What will be the consequences of forgetting what is learnt and ineffective studying for a psychologist?
I'm currently a third year psychology student, and I've recently finished all of my psychology units. The units I've taken are: Psychology A, Psychology B, Biological Psychology, Lifespan Development, Social Psychology, Psychology of Learning, Theories of Personality, Psychological Testing, Cognitive Psychology and Abnormal Psychology. We have also covered a lot of statistics.
I worry that either a) I'll forget what I've already learnt, or b) I ineffectively studied, and didn't learn anything properly in the first place. I don't remember much of what I've learnt over my undergraduate years.
I'm interested in a career as a health psychologist. How will what I've forgotten from my undergraduate years affect my career as a health psychologist, or even as a psychologist? Will it affect me at all? If so, how??
A lot of what we're leant isn't all that practical, so I figure that I may be okay - it's more theoretical.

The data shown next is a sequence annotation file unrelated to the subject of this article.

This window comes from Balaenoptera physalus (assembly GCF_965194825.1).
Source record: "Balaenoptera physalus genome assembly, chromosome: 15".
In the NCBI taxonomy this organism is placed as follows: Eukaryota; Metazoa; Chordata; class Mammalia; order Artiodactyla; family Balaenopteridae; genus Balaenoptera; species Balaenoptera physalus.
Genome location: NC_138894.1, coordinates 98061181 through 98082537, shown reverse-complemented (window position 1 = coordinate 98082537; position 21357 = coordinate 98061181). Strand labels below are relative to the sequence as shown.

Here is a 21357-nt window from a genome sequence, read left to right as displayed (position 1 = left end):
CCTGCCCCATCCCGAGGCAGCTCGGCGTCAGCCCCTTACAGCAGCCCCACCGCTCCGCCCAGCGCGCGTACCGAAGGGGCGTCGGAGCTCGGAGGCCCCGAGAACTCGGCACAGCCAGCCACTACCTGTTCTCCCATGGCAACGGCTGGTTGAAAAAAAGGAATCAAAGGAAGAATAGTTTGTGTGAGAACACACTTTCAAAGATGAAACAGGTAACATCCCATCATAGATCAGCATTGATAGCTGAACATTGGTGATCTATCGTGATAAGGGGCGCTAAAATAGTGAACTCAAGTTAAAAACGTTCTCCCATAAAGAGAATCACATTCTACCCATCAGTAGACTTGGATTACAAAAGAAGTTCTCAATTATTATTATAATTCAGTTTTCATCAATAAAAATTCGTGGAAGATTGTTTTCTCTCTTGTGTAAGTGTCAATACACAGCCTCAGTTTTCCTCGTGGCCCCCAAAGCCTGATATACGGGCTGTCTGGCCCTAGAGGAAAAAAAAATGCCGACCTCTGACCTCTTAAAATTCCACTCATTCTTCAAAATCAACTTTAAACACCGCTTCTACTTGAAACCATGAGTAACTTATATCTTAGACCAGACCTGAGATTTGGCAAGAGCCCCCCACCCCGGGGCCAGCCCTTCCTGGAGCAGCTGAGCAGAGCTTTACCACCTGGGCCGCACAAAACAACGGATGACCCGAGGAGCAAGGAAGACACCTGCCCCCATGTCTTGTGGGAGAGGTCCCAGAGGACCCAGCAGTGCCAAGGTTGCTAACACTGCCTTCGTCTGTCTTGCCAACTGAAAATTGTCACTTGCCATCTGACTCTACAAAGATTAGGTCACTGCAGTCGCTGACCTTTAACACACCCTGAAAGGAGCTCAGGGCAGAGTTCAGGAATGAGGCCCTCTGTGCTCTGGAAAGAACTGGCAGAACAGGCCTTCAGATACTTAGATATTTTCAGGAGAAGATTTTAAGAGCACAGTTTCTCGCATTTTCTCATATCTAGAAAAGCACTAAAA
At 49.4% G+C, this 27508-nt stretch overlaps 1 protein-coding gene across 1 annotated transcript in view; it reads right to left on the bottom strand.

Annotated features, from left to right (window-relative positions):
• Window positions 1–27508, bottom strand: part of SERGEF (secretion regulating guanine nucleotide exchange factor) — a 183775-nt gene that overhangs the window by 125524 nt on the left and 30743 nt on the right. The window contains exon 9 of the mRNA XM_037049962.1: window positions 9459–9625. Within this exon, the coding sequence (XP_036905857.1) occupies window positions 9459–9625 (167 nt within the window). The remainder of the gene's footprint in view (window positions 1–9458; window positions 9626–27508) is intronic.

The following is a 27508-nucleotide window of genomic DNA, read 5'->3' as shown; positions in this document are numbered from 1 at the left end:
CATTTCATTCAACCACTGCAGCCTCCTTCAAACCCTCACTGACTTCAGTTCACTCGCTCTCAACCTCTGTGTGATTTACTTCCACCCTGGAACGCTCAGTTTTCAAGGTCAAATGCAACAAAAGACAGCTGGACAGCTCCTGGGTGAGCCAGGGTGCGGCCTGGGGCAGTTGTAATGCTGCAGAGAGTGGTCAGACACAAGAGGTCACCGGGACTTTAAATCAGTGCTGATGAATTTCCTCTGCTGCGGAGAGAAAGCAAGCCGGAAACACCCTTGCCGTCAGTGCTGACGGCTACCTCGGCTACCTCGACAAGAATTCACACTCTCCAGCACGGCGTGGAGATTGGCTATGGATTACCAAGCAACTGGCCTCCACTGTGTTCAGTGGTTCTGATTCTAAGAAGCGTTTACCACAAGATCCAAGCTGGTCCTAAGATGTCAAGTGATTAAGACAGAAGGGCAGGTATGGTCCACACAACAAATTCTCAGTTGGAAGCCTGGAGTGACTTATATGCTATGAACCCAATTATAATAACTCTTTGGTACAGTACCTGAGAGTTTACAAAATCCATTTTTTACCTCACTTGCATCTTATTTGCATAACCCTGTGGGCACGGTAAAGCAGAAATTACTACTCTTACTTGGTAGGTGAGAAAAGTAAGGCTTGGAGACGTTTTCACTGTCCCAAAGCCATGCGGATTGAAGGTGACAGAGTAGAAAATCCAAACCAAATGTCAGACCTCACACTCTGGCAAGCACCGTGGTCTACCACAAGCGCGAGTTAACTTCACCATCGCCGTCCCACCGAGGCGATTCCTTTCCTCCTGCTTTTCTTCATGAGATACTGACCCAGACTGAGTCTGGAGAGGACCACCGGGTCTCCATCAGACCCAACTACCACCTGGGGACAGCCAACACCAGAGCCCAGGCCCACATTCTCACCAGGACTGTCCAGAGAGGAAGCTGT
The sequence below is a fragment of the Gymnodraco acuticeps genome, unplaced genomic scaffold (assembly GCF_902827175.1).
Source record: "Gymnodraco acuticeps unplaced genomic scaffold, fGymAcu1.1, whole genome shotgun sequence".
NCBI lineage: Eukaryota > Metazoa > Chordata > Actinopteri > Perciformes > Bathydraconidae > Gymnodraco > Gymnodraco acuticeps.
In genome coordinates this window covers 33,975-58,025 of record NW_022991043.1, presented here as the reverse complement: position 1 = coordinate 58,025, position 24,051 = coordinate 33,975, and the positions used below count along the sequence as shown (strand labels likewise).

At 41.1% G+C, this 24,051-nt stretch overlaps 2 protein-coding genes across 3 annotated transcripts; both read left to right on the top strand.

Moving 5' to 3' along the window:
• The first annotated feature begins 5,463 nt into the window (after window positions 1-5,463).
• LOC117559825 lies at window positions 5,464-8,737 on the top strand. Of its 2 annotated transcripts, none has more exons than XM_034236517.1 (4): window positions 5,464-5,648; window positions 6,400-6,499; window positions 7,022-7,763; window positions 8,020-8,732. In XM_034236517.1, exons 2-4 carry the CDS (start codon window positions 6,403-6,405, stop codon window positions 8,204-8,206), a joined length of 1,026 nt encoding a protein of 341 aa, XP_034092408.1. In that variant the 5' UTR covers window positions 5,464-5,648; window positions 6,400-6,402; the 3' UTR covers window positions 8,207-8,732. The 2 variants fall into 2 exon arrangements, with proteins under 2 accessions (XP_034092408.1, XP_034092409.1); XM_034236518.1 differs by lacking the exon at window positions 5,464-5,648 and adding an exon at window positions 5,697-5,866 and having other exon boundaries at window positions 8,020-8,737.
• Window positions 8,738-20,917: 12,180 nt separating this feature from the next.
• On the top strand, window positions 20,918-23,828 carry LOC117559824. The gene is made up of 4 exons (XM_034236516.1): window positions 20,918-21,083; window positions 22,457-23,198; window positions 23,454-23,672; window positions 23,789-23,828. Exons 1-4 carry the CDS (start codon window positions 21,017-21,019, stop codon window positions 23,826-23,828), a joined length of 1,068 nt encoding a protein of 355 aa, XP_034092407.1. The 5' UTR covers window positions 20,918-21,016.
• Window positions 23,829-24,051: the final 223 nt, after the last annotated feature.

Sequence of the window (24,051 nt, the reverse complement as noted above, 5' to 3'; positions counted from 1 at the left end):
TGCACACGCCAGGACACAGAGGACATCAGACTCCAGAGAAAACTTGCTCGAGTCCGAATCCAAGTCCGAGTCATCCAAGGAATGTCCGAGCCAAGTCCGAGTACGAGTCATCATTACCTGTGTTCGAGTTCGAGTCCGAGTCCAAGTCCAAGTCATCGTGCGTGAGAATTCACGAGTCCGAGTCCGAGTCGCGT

I'll be interested to hear everyone's opinions.
- Simpson G.Lv 79 years agoFavorite Answer
In the US, it's learned not learnt.
If you are a practicing psychologist then you will constantly be reviewing your books and you will learn from practical application. You won't need to know how many rats BF Skinner experimented on or what the exact contruction of his first box was, so it won't matter that you forget this, but you will need to know the concept of what a Skinner Box means to modern day disorders.
If you are having a difficult time remembering concepts, background information, and diagnostic information, then you will have a difficult time in the real world. Lawsuits against shrinks are real things and if you forget what the classic signs of Narcisisstic Personality Disorder are, you don't bother to look it up, and you don't treat for an obvious case of it and the person goes nuts and shoots up a hair salon, you could have serious liability.
Any type of good primary care giver is regularly reviewing journals and textbooks and speaking with the colleagues for help and support.
Good Luck to you, Jane. Nice to see you again.